Math Dad vs Science Mom 35: Area Maze
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Math Dad vs Science Mom 35: Area Maze


I’m Math Dad, and this is Science Mom, ready
for challenge problem number 35. Join us. Give your brain a little exercise, and
see if you can beat me to the answer. Today’s problem is an area maze where you
have to find the missing value. So the figure is made up of rectangles that are
stacked together. They’re not to scale, and each of the numbers represents
either an area or a length. So when you think they’re not to scale I can’t assume
that this is a square. That’s correct. You know the area is 12 and you don’t
even know that they have integer area or integer side lengths. You just know
that the area is 12. Ok, and I need to find out what this length is? Correct. Any
other questions? No. All right. Today you get three separate area mazes to solve,
and I’m giving you five minutes to do it. So those of you watching at home
might want to pause the video each time she comes to a new problem. Your time
Science Mom begins now. All right, so I know this length is 4, and the only way for us
to get an area of 16 would be 4 times 4 so this is 4. Oh and that means that this
length right here is as well because these both have to be equal so that’s 4.
4 times what gives me 24? That would be 6 here. Good. And that means that this whole
entire length is 10 which means that this entire length is 10 as well and now
I mean I could add up all the areas and then try and figure out what that length
is, but that seems not the best way to go about it. How am I going to find this length? So, for 18, I could have three times six
gives me 18. Two times nine but can I assume it can’t be two times nine cuz
that would be way too skinny? It’s not to scale. It’s not to scale, but then I only
have a length of one here, and that would work. We also don’t know that they’d have to be whole
numbers. Oh well I think three and six looks really good here which would get
that four but I feel like I’m kind of cheating, like I’m not getting there with
really… Combine the bottom two boxes… Haha! Now tell me. You’re supposed to add the 12 and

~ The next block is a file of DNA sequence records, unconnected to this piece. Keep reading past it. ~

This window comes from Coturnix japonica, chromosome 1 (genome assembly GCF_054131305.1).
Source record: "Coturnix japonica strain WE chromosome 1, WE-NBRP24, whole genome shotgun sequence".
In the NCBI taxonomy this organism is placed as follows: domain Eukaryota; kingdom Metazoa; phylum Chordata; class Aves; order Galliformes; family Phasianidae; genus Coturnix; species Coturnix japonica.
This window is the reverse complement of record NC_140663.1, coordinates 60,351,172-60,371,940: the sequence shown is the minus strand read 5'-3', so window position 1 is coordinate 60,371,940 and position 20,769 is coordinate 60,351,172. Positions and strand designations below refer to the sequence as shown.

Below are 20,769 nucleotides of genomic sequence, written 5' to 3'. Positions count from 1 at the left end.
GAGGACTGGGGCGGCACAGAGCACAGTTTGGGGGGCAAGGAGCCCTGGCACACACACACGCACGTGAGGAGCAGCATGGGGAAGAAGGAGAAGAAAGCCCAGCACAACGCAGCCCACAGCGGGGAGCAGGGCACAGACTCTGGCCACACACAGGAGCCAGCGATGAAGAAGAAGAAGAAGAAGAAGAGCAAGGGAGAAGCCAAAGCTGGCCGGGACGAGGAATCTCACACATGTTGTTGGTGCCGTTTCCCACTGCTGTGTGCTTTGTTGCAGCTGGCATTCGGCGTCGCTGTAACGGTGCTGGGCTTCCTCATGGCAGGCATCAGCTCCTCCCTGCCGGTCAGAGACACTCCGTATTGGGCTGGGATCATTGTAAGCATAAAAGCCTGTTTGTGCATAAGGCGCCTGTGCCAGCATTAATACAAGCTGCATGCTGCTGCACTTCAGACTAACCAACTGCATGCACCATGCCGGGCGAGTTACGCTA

18 is 30 and since the width is 10… okay. So the total area is 30 and then since we
know this is 10 we can, with confidence, not just a guess like I did, say this is 4.
Move to the next problem. Okay. Three minutes. Okay this make the seven this length is
7 we want to know this area 10… 9… Huh, oh I like this one. I feel like this
is kind of sneaky. This has to be 7 times 5 gives me 35, which means if this
whole length is 9 this has to be 4. Good. Um that’s 4. That doesn’t seem to
really help me out very much… Oh that’s 4. That means that this would… oh but
they don’t have to be integers. Can I have just a little tiny bit of a hint?
Well the total height of the question mark box is… Oh total height of that is
10 which means that this is 6 like Six times something that is less than
seven give us 18, but again I don’t want to just assume that this length here is three, but if there’s this would be for you noticing me here yes six times what
is 18 yeah… okay. So that means this length is 4. 4 times
10 is 40. Ha ha. 1 minute. Okay um… dang like I don’t have enough information here. 4
times you get that area so I need to know what this right here is this length
here you’d be nice to kind of assume that 5 times 5 is 25 does this like what
you were doing there you you could extend that line upwards extend that
line up I know this length is 6. oh and I know this length is 4 and it’s
6 times 4 is 24 I know the area of this is 24. 10 seconds… 24!I’m gonna explain.
Explain that one! It’s this thing called luck which I have in abundance. Yeah I mean really
my thought was just like ooh like this box looks to be the same as that box so that was totally
just a lucky guess yep but apparently this really is 24 because, let’s see if
we can reason this out, because um… What’s the area of the upper left corner box? 49
minus 20, which is 25 ,and because these are all
right angles these left two rectangles share the same base width so that means
that the two heights are gonna have to be equal because they have the same area.
Okay. These two here share the same base they’re gonna share
the same area the two on the right. Today I learned area mazes were invented
by Naoki Inaba. Did I say that right? No idea. And if you would like to find
more problems like this just do a search for “area mazes” and you will come up with a
lot. They’re a fun sudoku-like puzzle for your brain to sort of try out
some reasoning.

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